Risk assets have bounced back this year after a dreadful finish in 2018, with a big assist from the US central bank. But are markets overlooking the potential for problems down the road?
Countries and companies have been on a borrowing binge even as the growth of the working-age population in many parts of the world slows. Is a prolonged period of low growth and low inflation in our future?
The past year was a rough ride for bond investors. Will 2019 deliver more of the same?
Crowded trades have become all too common in fixed-income markets. But running with the crowd is risky, particularly when it comes to illiquid assets like bank loans that may not be easy to sell during a market downturn.
Investors tend to think of floating-rate bank loans as the cure for rising interest rates. But our research suggests that a rising-rate environment has historically been the worst time to buy loans.
From steel to engines to whole cars, tariffs are shifting the playing field for automakers. Our credit analysis suggests there are no winners in this war: consumers should expect higher sticker prices, companies lower earnings and investors more volatility.
We answer some of today’s most pressing investor questions—from the effect of trade wars with China to our expectations for rising rates and a correction in high yield.
Volatility in yields got you down? Fearful of more rising rates ahead? Worried your bond portfolio will sink into the red? We have strategies that will help keep you dry, even if the waves get high.
Bond investors are worried about rising rates in today’s environment. Many are protecting themselves by moving to cash or other very short investments. But is their “safe” choice putting them at risk?
Investing 101 tells us that rising interest rates are bad for a bond portfolio. But if you’ve got a long investment horizon, that isn’t necessarily so. We think investors should be more concerned about the end of the credit cycle than rising rates.
What should bond investors do when rates are rising and the credit cycle is ending? Perhaps not what you would expect. But getting this right can be critical for the health of your fixed-income allocation.
It’s human nature to want to protect your portfolio when the market takes a sharp turn. But too often, bond investors make the wrong choices when interest rates rise and credit cycles end. This can have disastrous consequences for returns.
The US corporate credit cycle is nearing its end, and the cycle in parts of Europe isn’t far behind. This can create treacherous conditions for unprepared investors. The first line of defense, in our view, is knowing what to expect.
Is the end of quantitative easing (QE) a big deal? Might tax reform provide an added boost to the US economy? Should investors brace for more volatility in 2018? Yes, yes and yes.
2017 was supposed to be the year that would put an end to modest growth, lukewarm inflation and anemic bond yields. It didn’t live up to the hype. But pressures are building, and that means volatility ahead—as well as opportunity.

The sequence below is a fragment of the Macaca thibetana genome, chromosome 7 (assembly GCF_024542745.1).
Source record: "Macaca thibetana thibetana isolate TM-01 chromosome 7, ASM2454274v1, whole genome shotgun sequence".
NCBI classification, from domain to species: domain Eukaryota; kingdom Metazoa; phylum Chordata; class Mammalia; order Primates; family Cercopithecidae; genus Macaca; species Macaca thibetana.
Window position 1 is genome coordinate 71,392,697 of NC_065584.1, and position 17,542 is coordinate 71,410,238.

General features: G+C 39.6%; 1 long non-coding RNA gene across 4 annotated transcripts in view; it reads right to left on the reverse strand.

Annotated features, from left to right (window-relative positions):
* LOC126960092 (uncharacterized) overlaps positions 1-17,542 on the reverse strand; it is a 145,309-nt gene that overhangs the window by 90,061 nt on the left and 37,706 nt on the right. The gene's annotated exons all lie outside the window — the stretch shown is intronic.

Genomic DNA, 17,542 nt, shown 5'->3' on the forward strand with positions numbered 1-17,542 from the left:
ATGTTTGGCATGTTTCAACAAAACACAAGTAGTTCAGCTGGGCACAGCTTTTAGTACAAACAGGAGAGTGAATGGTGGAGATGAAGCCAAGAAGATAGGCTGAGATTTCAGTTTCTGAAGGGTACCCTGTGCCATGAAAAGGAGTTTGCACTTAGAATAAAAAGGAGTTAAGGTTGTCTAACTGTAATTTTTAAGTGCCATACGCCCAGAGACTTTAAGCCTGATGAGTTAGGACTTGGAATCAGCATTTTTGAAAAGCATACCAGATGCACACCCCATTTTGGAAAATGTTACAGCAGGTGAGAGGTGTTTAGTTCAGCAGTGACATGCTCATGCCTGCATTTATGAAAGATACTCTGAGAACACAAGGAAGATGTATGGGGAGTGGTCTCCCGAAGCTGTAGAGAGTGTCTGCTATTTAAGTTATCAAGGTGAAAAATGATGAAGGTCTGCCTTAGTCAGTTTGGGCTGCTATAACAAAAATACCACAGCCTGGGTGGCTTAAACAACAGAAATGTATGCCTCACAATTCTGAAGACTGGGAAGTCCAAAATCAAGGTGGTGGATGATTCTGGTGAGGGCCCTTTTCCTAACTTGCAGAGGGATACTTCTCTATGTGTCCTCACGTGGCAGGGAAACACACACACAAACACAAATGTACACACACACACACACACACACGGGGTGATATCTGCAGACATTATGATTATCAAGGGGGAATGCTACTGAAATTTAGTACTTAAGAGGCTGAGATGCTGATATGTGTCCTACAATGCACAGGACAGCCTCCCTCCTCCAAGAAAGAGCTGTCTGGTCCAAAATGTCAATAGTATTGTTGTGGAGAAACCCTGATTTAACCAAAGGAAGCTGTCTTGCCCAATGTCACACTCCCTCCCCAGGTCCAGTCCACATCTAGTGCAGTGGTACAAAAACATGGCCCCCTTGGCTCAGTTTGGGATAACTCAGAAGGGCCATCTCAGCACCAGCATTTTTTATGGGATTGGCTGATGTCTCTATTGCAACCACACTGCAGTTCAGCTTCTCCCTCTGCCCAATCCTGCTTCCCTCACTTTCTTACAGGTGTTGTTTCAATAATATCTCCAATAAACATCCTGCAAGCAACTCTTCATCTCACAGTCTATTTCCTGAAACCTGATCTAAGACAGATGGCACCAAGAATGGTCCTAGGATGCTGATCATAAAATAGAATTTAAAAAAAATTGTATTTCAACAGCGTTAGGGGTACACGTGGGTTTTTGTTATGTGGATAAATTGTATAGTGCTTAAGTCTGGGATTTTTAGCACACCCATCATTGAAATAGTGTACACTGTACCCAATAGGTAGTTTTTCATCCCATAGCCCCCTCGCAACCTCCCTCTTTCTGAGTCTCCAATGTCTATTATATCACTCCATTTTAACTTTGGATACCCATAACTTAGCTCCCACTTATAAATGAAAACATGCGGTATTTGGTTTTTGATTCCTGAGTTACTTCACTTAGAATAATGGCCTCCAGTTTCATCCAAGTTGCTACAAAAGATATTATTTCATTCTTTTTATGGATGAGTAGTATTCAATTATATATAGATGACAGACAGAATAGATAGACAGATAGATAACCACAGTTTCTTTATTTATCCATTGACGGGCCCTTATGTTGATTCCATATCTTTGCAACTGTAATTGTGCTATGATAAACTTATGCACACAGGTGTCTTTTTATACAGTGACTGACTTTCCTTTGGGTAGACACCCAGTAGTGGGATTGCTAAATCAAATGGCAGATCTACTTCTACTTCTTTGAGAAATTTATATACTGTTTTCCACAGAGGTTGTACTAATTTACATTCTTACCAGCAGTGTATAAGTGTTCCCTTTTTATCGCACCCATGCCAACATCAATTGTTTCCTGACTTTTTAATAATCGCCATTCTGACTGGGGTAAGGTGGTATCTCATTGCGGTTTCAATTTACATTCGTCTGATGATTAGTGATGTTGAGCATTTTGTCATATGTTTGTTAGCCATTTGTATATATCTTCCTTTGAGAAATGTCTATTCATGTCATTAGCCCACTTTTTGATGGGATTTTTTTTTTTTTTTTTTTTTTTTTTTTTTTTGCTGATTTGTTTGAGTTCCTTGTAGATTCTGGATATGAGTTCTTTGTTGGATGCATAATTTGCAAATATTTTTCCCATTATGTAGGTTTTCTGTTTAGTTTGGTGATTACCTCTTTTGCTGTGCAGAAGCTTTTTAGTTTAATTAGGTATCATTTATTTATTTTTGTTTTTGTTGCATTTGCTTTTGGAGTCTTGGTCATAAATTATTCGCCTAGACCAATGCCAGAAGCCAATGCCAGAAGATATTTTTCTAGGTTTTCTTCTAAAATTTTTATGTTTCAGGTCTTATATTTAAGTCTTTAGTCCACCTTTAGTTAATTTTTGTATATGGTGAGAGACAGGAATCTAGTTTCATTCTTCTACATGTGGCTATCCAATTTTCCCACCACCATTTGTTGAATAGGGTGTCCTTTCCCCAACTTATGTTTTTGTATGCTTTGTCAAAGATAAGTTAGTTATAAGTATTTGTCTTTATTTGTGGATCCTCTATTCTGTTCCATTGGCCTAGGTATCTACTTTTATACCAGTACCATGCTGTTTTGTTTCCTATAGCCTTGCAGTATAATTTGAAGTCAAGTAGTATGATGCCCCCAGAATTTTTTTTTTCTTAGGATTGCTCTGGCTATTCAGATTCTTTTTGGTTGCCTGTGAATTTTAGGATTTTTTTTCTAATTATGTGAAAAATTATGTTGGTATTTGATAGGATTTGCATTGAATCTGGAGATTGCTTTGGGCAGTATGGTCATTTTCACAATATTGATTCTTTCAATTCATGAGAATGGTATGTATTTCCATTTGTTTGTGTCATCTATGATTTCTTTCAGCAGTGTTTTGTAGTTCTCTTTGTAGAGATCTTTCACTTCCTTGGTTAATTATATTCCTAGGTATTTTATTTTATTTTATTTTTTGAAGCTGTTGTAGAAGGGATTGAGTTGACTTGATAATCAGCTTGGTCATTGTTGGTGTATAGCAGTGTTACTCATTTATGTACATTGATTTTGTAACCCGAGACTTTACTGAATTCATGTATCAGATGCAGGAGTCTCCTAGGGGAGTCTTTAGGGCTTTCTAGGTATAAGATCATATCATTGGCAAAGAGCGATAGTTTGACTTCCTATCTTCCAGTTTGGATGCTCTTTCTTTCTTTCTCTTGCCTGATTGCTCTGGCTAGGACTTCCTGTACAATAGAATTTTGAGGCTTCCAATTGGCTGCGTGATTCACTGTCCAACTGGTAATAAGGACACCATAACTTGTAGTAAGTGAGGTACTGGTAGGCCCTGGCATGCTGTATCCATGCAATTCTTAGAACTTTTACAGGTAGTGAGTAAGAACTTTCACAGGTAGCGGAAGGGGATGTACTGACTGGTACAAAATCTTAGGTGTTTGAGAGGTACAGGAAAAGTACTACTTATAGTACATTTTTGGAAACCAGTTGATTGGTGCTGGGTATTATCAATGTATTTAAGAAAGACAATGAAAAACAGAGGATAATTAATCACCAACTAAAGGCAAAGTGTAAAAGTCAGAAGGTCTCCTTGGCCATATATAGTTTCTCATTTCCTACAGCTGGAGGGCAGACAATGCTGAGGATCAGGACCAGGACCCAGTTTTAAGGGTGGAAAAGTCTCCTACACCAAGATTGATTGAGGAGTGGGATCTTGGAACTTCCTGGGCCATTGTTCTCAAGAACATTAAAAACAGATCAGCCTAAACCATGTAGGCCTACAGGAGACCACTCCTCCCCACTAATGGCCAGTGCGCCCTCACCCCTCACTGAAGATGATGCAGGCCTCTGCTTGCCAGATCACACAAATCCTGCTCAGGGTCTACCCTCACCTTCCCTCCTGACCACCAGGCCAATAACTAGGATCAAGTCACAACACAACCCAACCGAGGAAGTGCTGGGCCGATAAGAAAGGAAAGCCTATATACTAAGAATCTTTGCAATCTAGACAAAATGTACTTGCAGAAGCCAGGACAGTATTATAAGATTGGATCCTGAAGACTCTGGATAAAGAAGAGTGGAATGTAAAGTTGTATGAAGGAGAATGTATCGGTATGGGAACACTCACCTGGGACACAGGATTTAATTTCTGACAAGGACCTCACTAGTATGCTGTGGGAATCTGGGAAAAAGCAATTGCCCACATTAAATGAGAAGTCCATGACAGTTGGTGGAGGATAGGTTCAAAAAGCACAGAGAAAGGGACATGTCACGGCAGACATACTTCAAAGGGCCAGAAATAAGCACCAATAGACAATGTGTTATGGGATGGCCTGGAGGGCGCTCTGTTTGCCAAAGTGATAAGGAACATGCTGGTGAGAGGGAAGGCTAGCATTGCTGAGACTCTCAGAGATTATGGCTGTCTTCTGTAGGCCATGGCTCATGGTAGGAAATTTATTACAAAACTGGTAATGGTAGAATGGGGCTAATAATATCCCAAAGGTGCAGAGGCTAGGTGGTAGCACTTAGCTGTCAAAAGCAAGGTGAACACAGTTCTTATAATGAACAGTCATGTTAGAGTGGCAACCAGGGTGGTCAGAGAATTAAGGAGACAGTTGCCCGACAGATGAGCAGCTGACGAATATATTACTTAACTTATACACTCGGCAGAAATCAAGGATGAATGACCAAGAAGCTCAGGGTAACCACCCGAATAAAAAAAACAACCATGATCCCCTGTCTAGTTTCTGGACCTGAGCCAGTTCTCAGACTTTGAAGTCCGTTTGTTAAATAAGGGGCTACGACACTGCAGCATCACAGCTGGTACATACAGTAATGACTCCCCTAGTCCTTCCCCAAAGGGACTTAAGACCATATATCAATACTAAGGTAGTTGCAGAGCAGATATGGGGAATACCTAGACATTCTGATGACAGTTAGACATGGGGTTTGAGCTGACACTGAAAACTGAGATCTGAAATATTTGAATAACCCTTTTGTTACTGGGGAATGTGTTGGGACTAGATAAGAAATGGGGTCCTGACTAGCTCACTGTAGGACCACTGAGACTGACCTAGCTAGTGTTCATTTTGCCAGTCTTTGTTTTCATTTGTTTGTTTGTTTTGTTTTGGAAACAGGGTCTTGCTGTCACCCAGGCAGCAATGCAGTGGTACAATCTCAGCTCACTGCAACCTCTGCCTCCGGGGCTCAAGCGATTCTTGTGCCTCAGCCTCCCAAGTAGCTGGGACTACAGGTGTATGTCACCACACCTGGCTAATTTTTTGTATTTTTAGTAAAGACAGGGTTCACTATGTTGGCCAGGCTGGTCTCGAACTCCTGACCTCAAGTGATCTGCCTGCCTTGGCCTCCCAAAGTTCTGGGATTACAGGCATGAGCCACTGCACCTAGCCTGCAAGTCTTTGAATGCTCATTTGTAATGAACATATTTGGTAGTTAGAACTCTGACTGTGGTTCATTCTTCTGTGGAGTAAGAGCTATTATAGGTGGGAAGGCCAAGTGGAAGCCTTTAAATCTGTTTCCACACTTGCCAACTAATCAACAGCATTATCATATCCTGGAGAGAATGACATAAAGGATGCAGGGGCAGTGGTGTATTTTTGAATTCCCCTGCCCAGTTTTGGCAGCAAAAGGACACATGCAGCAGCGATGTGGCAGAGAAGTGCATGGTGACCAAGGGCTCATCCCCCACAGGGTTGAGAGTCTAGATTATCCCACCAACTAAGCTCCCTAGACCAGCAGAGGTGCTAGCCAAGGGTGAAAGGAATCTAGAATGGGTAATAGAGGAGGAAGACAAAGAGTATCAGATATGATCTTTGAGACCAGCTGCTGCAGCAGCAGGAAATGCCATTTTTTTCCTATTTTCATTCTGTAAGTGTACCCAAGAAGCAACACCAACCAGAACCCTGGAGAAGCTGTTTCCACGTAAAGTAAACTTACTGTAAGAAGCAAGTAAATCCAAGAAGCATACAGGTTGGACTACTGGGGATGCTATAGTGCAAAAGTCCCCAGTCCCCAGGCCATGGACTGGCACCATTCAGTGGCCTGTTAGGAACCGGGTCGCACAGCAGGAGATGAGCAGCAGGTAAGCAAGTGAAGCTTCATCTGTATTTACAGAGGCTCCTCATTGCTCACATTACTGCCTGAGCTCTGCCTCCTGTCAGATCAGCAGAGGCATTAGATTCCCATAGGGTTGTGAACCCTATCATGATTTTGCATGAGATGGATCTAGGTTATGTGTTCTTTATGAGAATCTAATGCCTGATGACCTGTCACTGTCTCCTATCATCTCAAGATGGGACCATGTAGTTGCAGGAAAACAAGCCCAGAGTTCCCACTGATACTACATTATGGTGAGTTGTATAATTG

At 10 years and counting, the US credit cycle appears to be nearing an end. Could a sweeping rewrite of the tax code keep it alive a little longer? Maybe.
After a relatively quiet third quarter, bond markets are ripe for some volatility and bigger waves as major central banks begin to unwind quantitative easing. For global bond investors, that could lead to new opportunities. But for now, with valuations in many sectors stretched, it pays to be selective.
Today’s low bond market volatility won’t last forever. But knowing whether a correction will come next week or next year isn’t so important. Having an efficient trading strategy that can execute in both tranquil and turbulent markets is.
Preparing for a stock market correction? We’ve got another thing to add to your to-do list: take a look at your fixed-income holdings, too.
Investors who want to reduce risk and maintain a steady income might consider a barbell strategy that pairs interest rate–sensitive bonds with high-yielding credit assets. But first, it’s important to strike the right balance.
One of the biggest challenges for bond investors today is keeping income flowing without taking too much risk. We think a balanced barbell approach can help.
Rising interest rates. Stretched valuations. Populist politics. These are some of the challenges bond investors face today. They’re also reminders of why it’s so important to manage interest-rate and credit risk in an integrated way.
Rising interest rates make bond investors nervous. But purging your portfolio of interest-rate risk can backfire—even in a rising-rate environment. There’s a better way to balance risk and return.
Driverless cars may be the wave of the future. But when it comes to bond investing, it’s best to keep your hands on the wheel. Anything less could do serious damage to your fixed-income portfolio.
Investors often ask us which of the two primary bond market risks—interest rate or credit—they should focus on in 2017. Our answer? Both of them—and the interaction between the two.